Left: Pictures from inside the Booth Edible Oil factory in 1961 (WKYP, 1961-1-9); Right: sketch of the Booth Edible Oil factory in an article published in 1962 (KSDN, 1962-1-27)
Article about Booth’s new refrigerator at the HK Product Expo in 1956 with picture of the sales lady who explained its product features (TKP, 1956-12-5)
Booth also quickly expanded into other products outside of peanut oil. In 1956, Booth launched “Arrow” brand of refrigerators at the HK Products Expo. The fridge which was 24 inches tall and 20 inches wide was selling for $440 each ($410 during the Expo) and came in blue, green and beige. Despite its small size, it had room for ice and featured a magnet that prevented the door from opening accidentally and a switch which would turn the motor off when a certain cold temperature was reached to keep the noise and energy use down. This was followed by “Holy Sword” brand of peanut butter, a by-product of its peanut oil production.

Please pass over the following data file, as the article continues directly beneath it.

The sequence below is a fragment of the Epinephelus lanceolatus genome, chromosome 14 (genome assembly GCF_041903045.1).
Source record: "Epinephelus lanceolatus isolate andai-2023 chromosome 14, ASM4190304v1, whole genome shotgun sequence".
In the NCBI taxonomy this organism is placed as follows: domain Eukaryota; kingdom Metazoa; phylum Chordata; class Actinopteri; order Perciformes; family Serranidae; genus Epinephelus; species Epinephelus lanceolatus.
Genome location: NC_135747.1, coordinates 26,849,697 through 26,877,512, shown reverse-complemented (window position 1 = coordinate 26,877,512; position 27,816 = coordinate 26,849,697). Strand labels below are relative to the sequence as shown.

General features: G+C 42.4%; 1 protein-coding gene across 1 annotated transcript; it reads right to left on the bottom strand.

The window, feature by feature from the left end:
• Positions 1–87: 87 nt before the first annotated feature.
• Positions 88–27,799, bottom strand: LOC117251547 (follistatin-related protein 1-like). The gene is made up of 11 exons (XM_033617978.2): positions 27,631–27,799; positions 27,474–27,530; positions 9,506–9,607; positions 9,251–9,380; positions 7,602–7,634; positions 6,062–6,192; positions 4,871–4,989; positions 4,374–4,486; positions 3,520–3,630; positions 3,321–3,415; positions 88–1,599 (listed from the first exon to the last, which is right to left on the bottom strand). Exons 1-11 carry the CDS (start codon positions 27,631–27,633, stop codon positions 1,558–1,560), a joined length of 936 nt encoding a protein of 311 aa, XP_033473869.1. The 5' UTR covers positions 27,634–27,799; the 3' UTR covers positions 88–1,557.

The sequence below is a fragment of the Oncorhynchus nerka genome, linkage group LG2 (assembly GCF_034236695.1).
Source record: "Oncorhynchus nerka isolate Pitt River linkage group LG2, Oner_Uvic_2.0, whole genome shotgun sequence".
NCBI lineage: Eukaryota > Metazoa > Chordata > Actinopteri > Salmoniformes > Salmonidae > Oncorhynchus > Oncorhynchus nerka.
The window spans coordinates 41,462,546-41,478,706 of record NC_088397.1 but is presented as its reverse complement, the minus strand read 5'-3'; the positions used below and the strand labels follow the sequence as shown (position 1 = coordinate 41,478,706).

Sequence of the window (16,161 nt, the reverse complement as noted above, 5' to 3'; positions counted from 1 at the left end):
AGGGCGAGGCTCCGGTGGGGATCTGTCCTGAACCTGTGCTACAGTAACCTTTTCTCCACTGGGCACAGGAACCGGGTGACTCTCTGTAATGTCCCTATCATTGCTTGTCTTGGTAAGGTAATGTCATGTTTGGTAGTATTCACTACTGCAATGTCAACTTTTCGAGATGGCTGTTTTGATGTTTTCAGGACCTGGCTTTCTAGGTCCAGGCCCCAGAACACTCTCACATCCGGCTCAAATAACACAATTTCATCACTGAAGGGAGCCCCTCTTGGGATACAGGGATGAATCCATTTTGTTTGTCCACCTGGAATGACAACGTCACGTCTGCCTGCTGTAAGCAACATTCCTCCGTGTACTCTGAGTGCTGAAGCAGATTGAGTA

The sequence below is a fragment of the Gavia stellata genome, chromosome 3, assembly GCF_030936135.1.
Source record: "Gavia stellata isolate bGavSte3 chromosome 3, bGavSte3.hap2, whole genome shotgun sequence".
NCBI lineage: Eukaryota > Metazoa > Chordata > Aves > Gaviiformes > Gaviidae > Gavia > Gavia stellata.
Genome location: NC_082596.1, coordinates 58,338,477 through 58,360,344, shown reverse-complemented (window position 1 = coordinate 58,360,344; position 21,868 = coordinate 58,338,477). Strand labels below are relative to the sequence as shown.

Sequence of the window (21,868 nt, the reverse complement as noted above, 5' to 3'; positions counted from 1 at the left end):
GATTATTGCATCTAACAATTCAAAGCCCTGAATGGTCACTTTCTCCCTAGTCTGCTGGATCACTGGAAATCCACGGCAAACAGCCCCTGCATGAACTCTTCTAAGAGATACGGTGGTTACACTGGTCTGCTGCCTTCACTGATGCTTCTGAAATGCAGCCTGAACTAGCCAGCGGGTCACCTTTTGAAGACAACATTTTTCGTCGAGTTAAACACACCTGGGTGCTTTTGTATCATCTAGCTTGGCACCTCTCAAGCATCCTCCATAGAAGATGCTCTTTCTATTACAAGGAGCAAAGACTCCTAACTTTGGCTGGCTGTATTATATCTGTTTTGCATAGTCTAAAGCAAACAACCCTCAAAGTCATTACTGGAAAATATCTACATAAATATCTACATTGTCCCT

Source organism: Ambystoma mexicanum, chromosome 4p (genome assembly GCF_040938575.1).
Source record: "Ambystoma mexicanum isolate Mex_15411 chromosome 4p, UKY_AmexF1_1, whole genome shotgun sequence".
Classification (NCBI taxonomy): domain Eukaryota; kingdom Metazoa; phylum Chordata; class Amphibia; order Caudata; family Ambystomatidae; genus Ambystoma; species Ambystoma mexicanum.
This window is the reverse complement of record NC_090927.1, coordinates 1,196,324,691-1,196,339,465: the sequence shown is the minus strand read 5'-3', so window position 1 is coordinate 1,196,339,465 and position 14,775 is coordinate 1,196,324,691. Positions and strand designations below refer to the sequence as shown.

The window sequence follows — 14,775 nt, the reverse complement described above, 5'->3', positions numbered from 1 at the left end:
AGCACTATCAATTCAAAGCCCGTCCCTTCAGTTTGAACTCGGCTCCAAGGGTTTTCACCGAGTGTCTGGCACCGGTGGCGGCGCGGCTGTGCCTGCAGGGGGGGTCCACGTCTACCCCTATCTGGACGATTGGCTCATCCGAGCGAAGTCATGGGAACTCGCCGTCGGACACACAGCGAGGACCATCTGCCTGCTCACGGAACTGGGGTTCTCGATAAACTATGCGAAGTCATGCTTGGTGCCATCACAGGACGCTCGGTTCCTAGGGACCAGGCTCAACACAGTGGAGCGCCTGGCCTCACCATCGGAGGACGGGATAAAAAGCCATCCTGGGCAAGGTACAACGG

At the HK Products Expo of 1960, Booth launched “Kam Wood Oil” (甘活油), its brand of medicated pain-relieving oil and promoted it heavily between 1960 and 1963. This include free giveaway of two bottles of Kam Wood oil for the purchase of each can of Booth peanut oil. (WKYP, 1961-6-7) Chan Yu-kee also donated life-saving equipment under the name of Kam Wood oil to both the Chung Sing Benevolent Society (which had a swimming club) and Eastern Sports Club in the early 1960s to promote the medicated oil. (WKYP, 1962-6-6)
Ad for Booth’s “Kam Wood Oil” in 1963. Yu Kee Hong was listed as the distributor (WKYP, 1963-3-28)